**A grey relational analysis based approach to the evaluation of Brazilian postgraduate programs in master of business administration**

**Pauli A. A. Garcia**

pauliadriano@id.uff.br

Fluminense Federal University – UFF, Niterói, Rio de Janeiro, Brazil

**Fernanda A. de C. Duim**

fernanda.duim@gmail.com

Fluminense Federal University – UFF, Niterói, Rio de Janeiro, Brazil

**ABSTRACT**

The education development in Brazil has been influenced by government policies, especially those directed at higher learning. To judge the effectiveness of these policies it is necessary to evaluate the quality of the teaching offered, particularly with respect to public education. In this context, there have been many initiatives for new postgraduate programs. To be accredited, these programs must be approved by the Coordination for the Improvement of Higher Education Personnel (CAPES), part of the Ministry of Education. Among the many criteria considered by CAPES, the academic production is the most important. Many works proposing approaches to classify college programs based on faculty bibliographical output have been published; among these, those based on data envelopment analysis stand out. The present work uses grey relational analysis based approach. Another difference is that the information is considered on a master’s program not yet accredited, that is, one that still needs to be evaluated by CAPES. A classification is established for this program in relation to the ones already accredited along with a way to identify the improvement points and an improvement factor for each attribute considered. The results indicate that the approach is efficient in relation to that based on traditional data envelopment analysis and suggest areas for future research in this area.

**Keywords:** Grey relational analysis; Educational evaluation; Multicriteria analysis.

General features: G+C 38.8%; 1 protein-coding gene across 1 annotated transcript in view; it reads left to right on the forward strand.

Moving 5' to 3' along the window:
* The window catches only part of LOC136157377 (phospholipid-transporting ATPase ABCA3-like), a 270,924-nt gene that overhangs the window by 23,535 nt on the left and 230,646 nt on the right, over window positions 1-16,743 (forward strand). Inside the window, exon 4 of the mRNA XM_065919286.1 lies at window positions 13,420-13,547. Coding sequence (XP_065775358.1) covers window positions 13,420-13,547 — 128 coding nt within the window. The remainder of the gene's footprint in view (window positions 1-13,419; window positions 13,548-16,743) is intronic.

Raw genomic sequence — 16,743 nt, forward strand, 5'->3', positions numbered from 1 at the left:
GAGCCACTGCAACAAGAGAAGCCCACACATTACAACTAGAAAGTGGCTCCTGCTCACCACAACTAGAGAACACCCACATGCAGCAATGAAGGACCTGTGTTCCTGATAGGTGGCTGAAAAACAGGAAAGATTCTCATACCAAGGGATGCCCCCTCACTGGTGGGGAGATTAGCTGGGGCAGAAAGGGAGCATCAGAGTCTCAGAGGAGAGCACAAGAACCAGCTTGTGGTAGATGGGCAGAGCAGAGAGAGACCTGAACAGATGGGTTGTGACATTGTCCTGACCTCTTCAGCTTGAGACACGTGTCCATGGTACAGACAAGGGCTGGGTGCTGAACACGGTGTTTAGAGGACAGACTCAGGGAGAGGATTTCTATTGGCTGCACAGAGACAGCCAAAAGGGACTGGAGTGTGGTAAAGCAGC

**INTRODUCTION**

The role of education as a key element to alleviate many national social problems is increasingly acknowledged in Brazil. The Brazilian government is currently seeking to modify its policies at various school levels. This effort requires better ways to evaluate educational programs, to enable policymakers to reach informed decisions (Leite et al., 2006).

Particularly at the college level, the evaluation of educational performance is generally focused on results. This is even more so in the evaluation of postgraduate programs. Under the traditional “publish or perish” dictum, the main aim of researchers associated with master’s and doctoral programs is currently aimed at definitive publications, that is, at writing books, book chapters or papers in scientific journals. Other factors besides productivity are considered; however, scientific production is the leading criterion (Leite et al., 2006; Moreira, 2008).

Many new universities have sprung up significantly due to the current plan for university restructuring (REUNI – “Reestruturação Universitária”, in Portuguese) and the plan for spreading access to higher education on the outskirts of the country’s main cities, thus expanding the number of professors needed to make up their faculties. It is natural that, in this growth process, professors and administrators feel motivated to expand their programs beyond offering undergraduate degrees, by developing postgraduate programs as well. Logically these initiatives start with establishment of mastering programs, and then expand to doctoral programs. However, these new programs will unavoidably be evaluated in relation to the existing ones and their performance will thus be compared to that of traditional benchmark programs (Martins, 2002; Moreira, 2008).

Because of this need to identify benchmark programs, various works have proposed alternative approaches other than those in use by Coordination for the Improvement of Higher Education Personnel (CAPES). Among these approaches, the standouts are those based on data envelopment analysis (DEA) (Meza et al., 2003; Lins et al., 2004; Mello et al., 2008; Lobianco et Meza, 2008). These works identify benchmark programs in their respective academic fields, based particularly on aspects associated with productivity. Different approaches based on SWOT (Neves et Costa, 2006a), and ELECTRE (Miranda et Almeida, 2004; Neves et Costa, 2006b) are also proposed; however, the DEA ones are considered the most appropriated to deal with this type of problem.